July 18, 2014
"Fascism is cured by reading, and racism is cured by traveling."

— Miguel de Unamuno

July 17, 2014

Istanbul’s amazing book benches

Benches placed in puclic places such as parks and bus tops all over the city. The project covers the works of 18 classic Turkish authors and each bench is opened in the most memorable page of the book.

Sources: 1, 2

July 17, 2014
"I am a product […of] endless books. My father bought all the books he read and never got rid of any of them. There were books in the study, books in the drawing room, books in the cloakroom, books (two deep) in the great bookcase on the landing, books in a bedroom, books piled as high as my shoulder in the cistern attic, books of all kinds reflecting every transient stage of my parents’ interest, books readable and unreadable, books suitable for a child and books most emphatically not. Nothing was forbidden me. In the seemingly endless rainy afternoons I took volume after volume from the shelves. I had always the same certainty of finding a book that was new to me as a man who walks into a field has of finding a new blade of grass."

— C. S. Lewis

July 14, 2014

Nadine Gordimer for 21 Icons Project
Photographer and creator of documentary short films with South Africa’s most special people, Adrian Steirn asked Nadine Gordimer about what it means to be a writer, and about her friend Nelson Mandela.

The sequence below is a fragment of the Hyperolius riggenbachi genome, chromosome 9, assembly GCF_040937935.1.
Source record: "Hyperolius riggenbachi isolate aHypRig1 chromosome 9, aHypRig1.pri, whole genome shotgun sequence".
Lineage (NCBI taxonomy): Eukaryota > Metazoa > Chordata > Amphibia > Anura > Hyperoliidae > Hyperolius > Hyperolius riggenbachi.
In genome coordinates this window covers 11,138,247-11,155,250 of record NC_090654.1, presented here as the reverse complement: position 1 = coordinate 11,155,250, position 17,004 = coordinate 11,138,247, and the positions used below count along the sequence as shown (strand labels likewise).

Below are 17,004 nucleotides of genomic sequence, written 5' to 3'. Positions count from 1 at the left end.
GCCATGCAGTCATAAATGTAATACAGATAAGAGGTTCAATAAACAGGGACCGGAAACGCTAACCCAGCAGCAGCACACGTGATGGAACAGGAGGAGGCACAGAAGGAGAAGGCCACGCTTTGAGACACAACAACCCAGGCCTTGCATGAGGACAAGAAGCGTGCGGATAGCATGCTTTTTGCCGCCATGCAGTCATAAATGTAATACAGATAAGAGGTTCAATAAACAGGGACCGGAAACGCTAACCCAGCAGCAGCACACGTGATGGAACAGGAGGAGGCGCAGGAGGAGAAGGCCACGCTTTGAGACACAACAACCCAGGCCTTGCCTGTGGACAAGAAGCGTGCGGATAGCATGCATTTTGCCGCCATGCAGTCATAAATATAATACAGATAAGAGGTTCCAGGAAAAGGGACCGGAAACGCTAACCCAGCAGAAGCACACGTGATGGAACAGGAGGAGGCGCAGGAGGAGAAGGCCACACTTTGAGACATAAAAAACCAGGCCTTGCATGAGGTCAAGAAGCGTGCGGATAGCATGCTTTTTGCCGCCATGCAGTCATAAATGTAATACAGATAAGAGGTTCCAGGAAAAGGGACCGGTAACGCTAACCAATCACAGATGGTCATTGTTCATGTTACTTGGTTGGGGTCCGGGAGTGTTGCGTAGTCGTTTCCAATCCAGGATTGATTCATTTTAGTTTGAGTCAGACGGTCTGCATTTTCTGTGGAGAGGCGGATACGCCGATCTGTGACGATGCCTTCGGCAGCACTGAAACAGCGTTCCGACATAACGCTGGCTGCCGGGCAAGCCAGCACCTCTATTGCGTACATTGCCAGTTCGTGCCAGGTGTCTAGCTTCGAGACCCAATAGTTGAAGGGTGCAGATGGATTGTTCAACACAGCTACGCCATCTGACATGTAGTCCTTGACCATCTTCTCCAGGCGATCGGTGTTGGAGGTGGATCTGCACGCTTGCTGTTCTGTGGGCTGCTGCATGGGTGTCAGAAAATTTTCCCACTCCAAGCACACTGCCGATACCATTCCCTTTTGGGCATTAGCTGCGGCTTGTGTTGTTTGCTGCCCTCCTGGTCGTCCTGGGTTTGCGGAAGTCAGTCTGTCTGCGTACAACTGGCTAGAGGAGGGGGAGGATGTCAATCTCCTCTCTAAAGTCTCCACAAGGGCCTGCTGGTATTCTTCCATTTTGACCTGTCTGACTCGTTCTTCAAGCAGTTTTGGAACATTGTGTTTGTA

Read the complete article.

Nadine Gordimer for 21 Icons Project

Photographer and creator of documentary short films with South Africa’s most special people, Adrian Steirn asked Nadine Gordimer about what it means to be a writer, and about her friend Nelson Mandela. 

Read the complete article.

July 14, 2014
"Your whole life you are really writing one book, which is an attempt to grasp the consciousness of your time and place– a single book written from different stages of your ability."

— R.I.P. Nadine Gordimer

July 9, 2014

Details of the Biblioteca Palafoxiana. Check our previous post with more photographs.

Read the complete postEn español.

Photographs by Beco (Alberto Alcocer)

Website | Flickr | Instagram | Pinterest | Twitter | Tumblr

* Another post by Beco: Gertrudis Bocanegra Public Library.

July 9, 2014